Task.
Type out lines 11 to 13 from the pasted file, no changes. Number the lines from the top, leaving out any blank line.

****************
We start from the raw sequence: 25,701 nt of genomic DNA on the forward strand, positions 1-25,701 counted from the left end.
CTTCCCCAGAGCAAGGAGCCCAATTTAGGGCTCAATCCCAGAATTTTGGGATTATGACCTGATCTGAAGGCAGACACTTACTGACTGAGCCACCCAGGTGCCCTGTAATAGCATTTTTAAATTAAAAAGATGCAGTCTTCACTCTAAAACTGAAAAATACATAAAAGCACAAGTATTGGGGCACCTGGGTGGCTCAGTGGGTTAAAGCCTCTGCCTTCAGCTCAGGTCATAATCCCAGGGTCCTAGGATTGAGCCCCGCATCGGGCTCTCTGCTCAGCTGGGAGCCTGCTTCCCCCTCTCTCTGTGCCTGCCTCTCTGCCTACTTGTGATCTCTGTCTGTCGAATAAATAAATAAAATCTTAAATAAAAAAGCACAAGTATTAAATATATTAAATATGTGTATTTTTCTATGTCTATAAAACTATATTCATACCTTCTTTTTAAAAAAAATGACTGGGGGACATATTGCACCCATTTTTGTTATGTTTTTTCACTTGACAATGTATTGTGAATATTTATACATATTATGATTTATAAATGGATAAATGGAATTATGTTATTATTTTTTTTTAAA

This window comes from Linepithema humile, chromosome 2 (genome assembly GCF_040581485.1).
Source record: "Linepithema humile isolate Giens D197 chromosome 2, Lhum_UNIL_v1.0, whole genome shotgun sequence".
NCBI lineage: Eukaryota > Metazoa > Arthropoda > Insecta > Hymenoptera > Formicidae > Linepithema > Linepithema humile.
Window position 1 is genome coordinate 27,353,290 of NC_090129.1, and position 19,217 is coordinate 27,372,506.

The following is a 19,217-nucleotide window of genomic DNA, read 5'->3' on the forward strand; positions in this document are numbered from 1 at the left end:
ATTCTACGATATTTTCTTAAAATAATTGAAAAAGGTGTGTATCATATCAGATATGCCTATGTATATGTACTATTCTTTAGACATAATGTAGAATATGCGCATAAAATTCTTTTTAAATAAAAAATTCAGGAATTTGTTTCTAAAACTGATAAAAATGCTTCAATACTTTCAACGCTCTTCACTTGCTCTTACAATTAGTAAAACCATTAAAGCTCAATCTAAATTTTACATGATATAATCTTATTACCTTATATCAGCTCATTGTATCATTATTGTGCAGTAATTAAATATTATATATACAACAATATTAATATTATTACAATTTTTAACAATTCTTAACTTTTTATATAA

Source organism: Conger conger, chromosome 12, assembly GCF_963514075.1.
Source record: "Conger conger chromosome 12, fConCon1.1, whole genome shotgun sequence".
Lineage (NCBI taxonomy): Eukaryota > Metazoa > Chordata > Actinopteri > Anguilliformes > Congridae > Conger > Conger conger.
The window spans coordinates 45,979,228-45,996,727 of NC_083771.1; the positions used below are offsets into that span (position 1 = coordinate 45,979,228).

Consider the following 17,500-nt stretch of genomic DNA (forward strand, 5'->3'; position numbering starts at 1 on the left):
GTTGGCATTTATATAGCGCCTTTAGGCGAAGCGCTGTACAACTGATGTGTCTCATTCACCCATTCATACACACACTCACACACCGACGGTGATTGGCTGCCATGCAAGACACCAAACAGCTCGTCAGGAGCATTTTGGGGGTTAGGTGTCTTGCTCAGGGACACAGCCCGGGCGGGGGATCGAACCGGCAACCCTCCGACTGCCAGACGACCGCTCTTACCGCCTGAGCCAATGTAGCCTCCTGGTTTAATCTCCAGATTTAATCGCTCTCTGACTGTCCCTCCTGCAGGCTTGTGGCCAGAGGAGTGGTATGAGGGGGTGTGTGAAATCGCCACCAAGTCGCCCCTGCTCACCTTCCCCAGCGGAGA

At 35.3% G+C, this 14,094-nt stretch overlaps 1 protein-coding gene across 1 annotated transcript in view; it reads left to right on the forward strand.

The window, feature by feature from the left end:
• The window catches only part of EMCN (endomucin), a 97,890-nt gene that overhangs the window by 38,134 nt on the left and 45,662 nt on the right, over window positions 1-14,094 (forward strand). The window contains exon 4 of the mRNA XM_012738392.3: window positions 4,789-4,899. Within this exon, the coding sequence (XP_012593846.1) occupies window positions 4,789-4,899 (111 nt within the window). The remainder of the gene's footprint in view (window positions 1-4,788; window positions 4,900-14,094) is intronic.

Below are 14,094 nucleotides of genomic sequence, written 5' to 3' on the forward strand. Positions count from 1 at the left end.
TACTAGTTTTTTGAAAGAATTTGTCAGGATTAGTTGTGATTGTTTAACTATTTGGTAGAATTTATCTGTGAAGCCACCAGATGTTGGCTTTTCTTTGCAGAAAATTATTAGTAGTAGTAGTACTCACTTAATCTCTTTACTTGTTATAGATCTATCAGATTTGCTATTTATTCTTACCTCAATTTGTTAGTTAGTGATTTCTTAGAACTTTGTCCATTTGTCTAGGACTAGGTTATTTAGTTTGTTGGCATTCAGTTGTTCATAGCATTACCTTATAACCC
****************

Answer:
Lineage (NCBI taxonomy): Eukaryota > Metazoa > Chordata > Actinopteri > Anguilliformes > Congridae > Conger > Conger conger.
The window spans coordinates 45,979,228-45,996,727 of NC_083771.1; the positions used below are offsets into that span (position 1 = coordinate 45,979,228).

Consider the following 17,500-nt stretch of genomic DNA (forward strand, 5'->3'; position numbering starts at 1 on the left):